(Yes, its a pistol. We promise)

(Yes, its a pistol. We promise)

What is it?

Based on the company’s proven SG 550 series rifles, the P556 is a 5.56mm NATO caliber pistol (yes, pistol) that is totally ATF compliant. Since it does not have a traditional stock that is pressed to the shoulder, the ATF’s rules on short barreled rifles (SBRs) do not apply so there is no minimum length required by law for the gun or barrel. This means it can be as short as the specs allow which is about 27-inches and change with the option of adding a stabilizing forearm brace.


Since it comes from the SG550 lineage, let’s talk about what that means. Remember the SIG 550 series is a hybrid between the AR15 and AK47 design. Although very AR-like in form (and take down), its internals are quite different. Instead of direct gas impingement, the series uses a long stroke piston-operated rotating bolt locking mechanism very similar to that of the AK. This, in an abbreviated version, is the P556.

Compact and handy, this pistol will accept all standard AR style mags

Compact and handy, this pistol will accept all standard AR style mags

The gun is top notch in its construction and has more features per square inch than any two more common guns of the same size combined. The pistol’s receiver is made of high strength steel with SIGs well known black Nitron finish. Its trigger housing is machined from an aircraft grade aluminum alloy forging. A 10-inch button barrel with 1:7 twist is just long enough to stabilize 5.56mm rounds, although be prepared for a significant muzzle blast.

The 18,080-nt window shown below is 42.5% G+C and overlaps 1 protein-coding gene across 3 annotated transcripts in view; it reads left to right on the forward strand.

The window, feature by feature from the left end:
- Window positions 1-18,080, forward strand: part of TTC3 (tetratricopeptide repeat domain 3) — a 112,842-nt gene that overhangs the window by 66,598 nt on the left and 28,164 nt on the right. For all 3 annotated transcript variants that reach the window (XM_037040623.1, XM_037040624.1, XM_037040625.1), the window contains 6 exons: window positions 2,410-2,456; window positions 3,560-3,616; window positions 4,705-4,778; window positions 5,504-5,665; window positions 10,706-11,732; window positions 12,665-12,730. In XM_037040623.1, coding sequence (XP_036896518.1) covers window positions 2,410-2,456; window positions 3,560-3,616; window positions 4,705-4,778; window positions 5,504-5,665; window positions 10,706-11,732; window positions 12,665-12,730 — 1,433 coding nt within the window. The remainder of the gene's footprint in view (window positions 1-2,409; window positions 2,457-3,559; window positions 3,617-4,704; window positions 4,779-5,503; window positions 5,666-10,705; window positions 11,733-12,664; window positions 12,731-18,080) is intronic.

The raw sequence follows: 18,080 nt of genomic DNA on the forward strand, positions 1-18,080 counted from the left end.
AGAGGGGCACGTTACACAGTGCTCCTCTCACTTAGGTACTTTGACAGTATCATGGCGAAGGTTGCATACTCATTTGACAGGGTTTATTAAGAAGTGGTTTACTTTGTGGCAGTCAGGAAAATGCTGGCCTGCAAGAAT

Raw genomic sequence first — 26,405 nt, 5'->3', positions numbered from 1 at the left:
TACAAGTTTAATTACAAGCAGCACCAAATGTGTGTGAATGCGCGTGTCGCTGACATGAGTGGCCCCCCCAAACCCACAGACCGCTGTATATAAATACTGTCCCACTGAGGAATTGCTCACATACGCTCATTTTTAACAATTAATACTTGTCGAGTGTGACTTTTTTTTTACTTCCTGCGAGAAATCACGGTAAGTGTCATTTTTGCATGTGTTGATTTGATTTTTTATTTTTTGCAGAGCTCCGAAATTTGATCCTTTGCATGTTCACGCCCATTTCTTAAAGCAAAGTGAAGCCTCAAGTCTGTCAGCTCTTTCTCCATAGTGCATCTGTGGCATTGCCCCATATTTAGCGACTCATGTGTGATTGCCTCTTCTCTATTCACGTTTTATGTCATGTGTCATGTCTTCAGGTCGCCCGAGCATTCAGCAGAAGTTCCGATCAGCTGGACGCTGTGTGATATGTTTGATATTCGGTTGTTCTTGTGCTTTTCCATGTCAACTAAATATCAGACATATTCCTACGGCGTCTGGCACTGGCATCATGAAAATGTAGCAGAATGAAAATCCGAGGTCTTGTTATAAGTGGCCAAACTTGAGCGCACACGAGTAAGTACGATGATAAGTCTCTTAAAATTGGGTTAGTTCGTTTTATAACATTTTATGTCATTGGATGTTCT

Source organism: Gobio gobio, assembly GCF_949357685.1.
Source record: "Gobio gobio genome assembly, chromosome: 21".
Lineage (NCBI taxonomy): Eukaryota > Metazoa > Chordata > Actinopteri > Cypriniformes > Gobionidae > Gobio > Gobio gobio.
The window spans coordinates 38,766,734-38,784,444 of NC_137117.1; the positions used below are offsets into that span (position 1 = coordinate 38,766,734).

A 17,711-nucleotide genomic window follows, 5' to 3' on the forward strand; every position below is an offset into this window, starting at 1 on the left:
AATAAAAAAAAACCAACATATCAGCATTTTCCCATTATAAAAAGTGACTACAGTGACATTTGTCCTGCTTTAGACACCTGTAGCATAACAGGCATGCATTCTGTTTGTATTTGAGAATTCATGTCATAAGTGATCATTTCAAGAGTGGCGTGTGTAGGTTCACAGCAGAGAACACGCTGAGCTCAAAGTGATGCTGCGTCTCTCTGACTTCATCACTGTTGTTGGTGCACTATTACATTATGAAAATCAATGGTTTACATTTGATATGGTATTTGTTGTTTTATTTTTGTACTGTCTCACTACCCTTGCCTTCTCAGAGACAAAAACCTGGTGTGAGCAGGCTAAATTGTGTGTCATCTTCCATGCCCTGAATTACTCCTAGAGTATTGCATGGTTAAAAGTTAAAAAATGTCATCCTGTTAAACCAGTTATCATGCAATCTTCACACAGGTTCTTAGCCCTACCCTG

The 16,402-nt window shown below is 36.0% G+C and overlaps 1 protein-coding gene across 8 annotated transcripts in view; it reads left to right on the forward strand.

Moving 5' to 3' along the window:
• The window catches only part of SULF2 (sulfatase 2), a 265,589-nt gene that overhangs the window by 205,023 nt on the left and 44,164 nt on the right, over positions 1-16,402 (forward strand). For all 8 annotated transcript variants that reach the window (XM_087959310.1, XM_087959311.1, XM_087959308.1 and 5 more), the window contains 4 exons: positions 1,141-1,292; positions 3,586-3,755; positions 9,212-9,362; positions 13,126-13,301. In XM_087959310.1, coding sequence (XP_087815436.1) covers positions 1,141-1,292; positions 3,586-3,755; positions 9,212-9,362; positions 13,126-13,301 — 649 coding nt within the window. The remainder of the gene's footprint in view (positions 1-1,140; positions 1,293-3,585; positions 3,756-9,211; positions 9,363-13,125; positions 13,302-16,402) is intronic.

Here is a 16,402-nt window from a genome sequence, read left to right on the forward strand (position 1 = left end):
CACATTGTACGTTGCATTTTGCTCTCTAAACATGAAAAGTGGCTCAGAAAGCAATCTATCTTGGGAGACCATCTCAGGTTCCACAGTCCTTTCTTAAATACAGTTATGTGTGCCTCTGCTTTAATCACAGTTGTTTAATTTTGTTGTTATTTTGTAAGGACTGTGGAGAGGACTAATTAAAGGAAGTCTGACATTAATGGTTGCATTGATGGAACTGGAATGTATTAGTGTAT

The 18-inch sight radius, while much longer than what you would find on a pistol (a Colt 1911 has an 8-inch radius for instance), is still much shorter than on a carbine. A two-stage trigger and ambi safety make for good surface controls while the magazine well will accept any standard AR/M16 style mag. The flash hider unscrews and has a .5 x 28 TPI thread pattern under it which will allow you to swap out other muzzle accessories (flaming pig anyone?) while a MilSTD1913 top rail gives a good optics platform.

The rear endcap unscrews to expose threads for any AR-style buffer tube 1.0" - 1.2" in diameter (All NFA rules apply!)

The rear endcap unscrews to expose threads for any AR-style buffer tube 1.0″ – 1.2″ in diameter (All NFA rules apply!)